How To Create Multi-Colored Dot Plots In Google Sheets

Taking this idea one step further, we can add colored symbols to indicate the relative counts.

Here’s an example with green dots for large counts, then orange, and then red dots for the smallest counts:

Multi-Colored Dot Plot in Google Sheets

The formula is more complex and uses the IFS Function to categorize the inputs by relative size:

=ArrayFormula(JOIN(CHAR(10),REPT(IFS(A1:E1/MAX(A1:E1)>0.85,"🟢",A1:E1/MAX(A1:E1)>0.5,"🟠",TRUE,"🔴"),A1:E1)))

How does this formula work?

It’s an array formula that takes an input of the five numbers in columns A to E.

Inside the IFS function, the number (e.g. 7) is divided by the maximum number in the range (10 in this example) and compared to see if it’s bigger than the first threshold (0.85 in this example). If this is true, then the green dot is plotted, otherwise, the threshold is checked (0.5 in this example) If that’s true, then orange dot is used. If that is not true, then the red dot is used as the default.

The REPT function and the JOIN function perform the same way as step 3 above for the simpler single color example.

You can also replace the colored dots in this formula with their CHAR function equivalents, to keep it entirely formula driven:

=ArrayFormula(JOIN(CHAR(10),REPT(IFS(A1:E1/MAX(A1:E1)>0.85,CHAR(128994),A1:E1/MAX(A1:E1)>0.5,CHAR(128992),TRUE,CHAR(128308)),A1:E1)))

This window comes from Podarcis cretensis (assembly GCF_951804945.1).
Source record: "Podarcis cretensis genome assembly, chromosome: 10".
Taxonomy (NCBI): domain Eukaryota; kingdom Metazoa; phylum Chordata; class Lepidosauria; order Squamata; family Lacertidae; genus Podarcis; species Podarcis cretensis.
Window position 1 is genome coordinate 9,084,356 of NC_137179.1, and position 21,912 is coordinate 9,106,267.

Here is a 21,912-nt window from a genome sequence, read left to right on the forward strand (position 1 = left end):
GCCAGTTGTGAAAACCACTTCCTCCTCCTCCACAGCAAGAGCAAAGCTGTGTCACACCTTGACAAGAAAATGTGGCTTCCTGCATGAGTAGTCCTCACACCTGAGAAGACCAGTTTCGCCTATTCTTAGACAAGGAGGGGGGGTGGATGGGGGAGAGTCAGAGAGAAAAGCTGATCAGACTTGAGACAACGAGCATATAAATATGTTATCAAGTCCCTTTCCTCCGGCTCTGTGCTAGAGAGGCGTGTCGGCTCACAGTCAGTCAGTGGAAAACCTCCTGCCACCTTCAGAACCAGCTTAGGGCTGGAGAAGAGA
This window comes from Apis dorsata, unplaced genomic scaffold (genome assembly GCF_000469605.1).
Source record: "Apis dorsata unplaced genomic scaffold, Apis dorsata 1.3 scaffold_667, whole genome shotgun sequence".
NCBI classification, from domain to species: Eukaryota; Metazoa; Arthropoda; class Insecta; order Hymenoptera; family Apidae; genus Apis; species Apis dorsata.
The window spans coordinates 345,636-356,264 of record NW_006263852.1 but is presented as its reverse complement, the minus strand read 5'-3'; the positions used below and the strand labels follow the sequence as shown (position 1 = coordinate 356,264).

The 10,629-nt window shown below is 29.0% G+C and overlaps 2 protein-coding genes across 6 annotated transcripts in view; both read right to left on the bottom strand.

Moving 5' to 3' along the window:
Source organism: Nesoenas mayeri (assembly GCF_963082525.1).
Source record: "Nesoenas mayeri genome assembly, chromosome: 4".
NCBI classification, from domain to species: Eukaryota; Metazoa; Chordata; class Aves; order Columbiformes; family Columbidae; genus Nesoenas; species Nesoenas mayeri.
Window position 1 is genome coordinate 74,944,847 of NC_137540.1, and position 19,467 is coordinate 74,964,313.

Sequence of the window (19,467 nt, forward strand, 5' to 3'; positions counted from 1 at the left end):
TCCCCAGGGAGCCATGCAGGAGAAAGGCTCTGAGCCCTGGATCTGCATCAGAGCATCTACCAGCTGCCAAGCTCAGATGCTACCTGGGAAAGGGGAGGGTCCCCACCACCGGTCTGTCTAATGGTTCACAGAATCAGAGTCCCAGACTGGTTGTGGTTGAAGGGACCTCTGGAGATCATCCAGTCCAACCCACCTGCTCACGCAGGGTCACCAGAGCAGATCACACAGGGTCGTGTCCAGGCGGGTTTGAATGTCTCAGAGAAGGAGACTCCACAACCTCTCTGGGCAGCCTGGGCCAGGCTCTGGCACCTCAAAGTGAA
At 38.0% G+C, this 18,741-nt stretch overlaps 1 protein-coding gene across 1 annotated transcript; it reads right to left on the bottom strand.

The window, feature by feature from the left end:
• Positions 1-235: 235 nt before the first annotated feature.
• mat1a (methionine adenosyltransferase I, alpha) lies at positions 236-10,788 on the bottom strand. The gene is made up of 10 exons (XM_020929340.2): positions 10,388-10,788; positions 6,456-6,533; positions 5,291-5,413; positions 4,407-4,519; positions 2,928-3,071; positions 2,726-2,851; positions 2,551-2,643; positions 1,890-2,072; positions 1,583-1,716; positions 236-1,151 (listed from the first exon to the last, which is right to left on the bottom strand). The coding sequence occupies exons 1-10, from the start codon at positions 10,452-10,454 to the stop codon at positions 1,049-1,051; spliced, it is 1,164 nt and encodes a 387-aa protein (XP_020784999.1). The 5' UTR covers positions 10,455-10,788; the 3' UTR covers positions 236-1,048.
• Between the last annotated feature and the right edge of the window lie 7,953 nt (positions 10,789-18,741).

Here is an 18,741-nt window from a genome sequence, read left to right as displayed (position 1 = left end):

As a final step, don’t forget to rotate the cell text up, to get the dots plotted as columns rather than bars.

Notes

This Dot Plot technique first appeared in issue 188 of my weekly Google Sheets Tips newsletter. Signup here if you’d like to receive it!.

Thanks to reader Marcel L. for his sharing his idea for the multi-colored dot plot.

Radial Bar Charts in Google Sheets

In this post, I’m going to show you how to create radial bar charts in Google Sheets.

Radial Bar Chart in Google Sheets

They look great and grab your attention, which is important in this era of information overload.

But they should be used sparingly because they’re harder to read than a regular bar chart (because it’s harder to compare the length of the curved bars).

How To Create A Radial Bar Chart In Google Sheets

Let’s begin with the data.

In this example, we’ll create a radial bar chart in Google Sheets with 3 series.

We need a column of values for these 3 series, for example, products with a number of units sold.

Next, we need some upper limit (max value) for our bars. This allows us to scale the bars properly.

Lastly, we need a helper column that calculates the difference between the max value and the actual value.

Here’s the data for the radial bar chart, in cells E3:H6:

Radial bar chart data table with Formula

Ok, I’m going to let you in on a little secret now…

This is not a single chart. No sir, it’s three charts overlaid on top of each other.

And yes, this means it takes three times as long to create!

Step 1: Create the inner circle

Highlight the first row of data but exclude the max value column. In the example dataset above, highlight E4:G4 and insert a chart.

Select a doughnut chart.